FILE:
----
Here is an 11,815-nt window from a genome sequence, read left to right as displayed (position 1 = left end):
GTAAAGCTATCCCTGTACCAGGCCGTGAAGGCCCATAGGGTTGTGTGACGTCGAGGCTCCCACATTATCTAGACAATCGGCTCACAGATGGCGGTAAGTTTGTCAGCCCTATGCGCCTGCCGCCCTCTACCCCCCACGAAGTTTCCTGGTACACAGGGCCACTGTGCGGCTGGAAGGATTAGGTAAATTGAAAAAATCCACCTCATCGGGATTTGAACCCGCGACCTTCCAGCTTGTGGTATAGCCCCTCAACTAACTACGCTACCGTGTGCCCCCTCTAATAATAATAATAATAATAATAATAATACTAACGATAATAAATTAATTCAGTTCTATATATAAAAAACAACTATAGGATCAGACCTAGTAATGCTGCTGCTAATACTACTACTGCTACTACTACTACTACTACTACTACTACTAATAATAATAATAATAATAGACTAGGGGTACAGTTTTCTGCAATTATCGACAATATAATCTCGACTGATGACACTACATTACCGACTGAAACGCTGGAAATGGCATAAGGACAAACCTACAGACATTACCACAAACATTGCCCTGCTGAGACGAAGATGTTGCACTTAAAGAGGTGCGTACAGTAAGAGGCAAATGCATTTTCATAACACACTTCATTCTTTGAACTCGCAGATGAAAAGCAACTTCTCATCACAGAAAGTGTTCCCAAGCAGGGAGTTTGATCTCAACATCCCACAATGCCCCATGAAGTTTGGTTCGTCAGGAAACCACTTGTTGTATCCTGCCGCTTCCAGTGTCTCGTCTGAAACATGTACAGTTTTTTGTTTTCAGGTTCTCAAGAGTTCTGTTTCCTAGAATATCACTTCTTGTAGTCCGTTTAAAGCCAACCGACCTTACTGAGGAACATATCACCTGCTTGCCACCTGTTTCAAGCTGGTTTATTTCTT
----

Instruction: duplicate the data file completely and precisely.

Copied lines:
Here is an 11,815-nt window from a genome sequence, read left to right as displayed (position 1 = left end):
GTAAAGCTATCCCTGTACCAGGCCGTGAAGGCCCATAGGGTTGTGTGACGTCGAGGCTCCCACATTATCTAGACAATCGGCTCACAGATGGCGGTAAGTTTGTCAGCCCTATGCGCCTGCCGCCCTCTACCCCCCACGAAGTTTCCTGGTACACAGGGCCACTGTGCGGCTGGAAGGATTAGGTAAATTGAAAAAATCCACCTCATCGGGATTTGAACCCGCGACCTTCCAGCTTGTGGTATAGCCCCTCAACTAACTACGCTACCGTGTGCCCCCTCTAATAATAATAATAATAATAATAATAATACTAACGATAATAAATTAATTCAGTTCTATATATAAAAAACAACTATAGGATCAGACCTAGTAATGCTGCTGCTAATACTACTACTGCTACTACTACTACTACTACTACTACTACTAATAATAATAATAATAATAGACTAGGGGTACAGTTTTCTGCAATTATCGACAATATAATCTCGACTGATGACACTACATTACCGACTGAAACGCTGGAAATGGCATAAGGACAAACCTACAGACATTACCACAAACATTGCCCTGCTGAGACGAAGATGTTGCACTTAAAGAGGTGCGTACAGTAAGAGGCAAATGCATTTTCATAACACACTTCATTCTTTGAACTCGCAGATGAAAAGCAACTTCTCATCACAGAAAGTGTTCCCAAGCAGGGAGTTTGATCTCAACATCCCACAATGCCCCATGAAGTTTGGTTCGTCAGGAAACCACTTGTTGTATCCTGCCGCTTCCAGTGTCTCGTCTGAAACATGTACAGTTTTTTGTTTTCAGGTTCTCAAGAGTTCTGTTTCCTAGAATATCACTTCTTGTAGTCCGTTTAAAGCCAACCGACCTTACTGAGGAACATATCACCTGCTTGCCACCTGTTTCAAGCTGGTTTATTTCTT